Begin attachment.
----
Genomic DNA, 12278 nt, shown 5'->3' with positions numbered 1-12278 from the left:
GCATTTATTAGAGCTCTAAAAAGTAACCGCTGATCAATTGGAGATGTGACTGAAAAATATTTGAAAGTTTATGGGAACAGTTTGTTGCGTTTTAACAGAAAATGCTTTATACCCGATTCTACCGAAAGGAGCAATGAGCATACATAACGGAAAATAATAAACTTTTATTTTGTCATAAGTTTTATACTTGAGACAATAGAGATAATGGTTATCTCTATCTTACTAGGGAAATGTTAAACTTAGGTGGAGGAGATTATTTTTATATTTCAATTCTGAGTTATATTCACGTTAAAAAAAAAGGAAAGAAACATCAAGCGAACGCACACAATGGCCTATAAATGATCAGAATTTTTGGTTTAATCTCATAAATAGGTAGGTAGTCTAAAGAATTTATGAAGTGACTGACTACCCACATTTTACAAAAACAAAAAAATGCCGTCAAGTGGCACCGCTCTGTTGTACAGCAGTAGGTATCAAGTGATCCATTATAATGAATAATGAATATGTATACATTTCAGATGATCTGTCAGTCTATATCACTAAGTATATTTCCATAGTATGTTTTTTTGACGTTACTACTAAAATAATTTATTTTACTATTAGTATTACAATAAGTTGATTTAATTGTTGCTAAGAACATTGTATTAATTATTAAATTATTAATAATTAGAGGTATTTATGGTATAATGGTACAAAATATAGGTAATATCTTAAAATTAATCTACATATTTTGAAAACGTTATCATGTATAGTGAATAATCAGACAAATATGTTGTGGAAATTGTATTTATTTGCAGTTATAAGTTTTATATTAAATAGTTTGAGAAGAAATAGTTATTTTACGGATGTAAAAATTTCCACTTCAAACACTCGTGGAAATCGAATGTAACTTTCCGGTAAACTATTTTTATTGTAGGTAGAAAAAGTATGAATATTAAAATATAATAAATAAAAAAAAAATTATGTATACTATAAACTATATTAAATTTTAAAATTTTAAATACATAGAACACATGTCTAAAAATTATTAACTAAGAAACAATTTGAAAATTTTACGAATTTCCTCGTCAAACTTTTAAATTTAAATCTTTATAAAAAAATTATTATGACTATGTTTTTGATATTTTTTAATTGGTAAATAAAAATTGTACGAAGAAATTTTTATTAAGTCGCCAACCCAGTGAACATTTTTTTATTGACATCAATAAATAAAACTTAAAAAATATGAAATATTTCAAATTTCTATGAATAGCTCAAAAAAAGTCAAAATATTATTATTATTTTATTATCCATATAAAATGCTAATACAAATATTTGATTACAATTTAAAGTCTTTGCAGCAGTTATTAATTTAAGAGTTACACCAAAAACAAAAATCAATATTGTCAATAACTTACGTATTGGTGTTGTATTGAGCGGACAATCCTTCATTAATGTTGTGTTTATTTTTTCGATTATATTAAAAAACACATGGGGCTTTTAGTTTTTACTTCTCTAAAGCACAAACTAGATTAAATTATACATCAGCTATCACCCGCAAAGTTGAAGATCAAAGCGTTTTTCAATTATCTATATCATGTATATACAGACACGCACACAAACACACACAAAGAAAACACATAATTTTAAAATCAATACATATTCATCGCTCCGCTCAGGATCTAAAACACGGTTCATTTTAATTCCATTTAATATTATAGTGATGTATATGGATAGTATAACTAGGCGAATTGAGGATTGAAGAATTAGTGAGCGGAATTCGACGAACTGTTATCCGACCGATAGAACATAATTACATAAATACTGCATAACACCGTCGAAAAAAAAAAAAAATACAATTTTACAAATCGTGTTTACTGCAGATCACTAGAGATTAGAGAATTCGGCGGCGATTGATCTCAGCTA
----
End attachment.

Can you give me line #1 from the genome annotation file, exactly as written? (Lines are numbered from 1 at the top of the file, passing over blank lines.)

Genomic DNA, 12278 nt, shown 5'->3' with positions numbered 1-12278 from the left: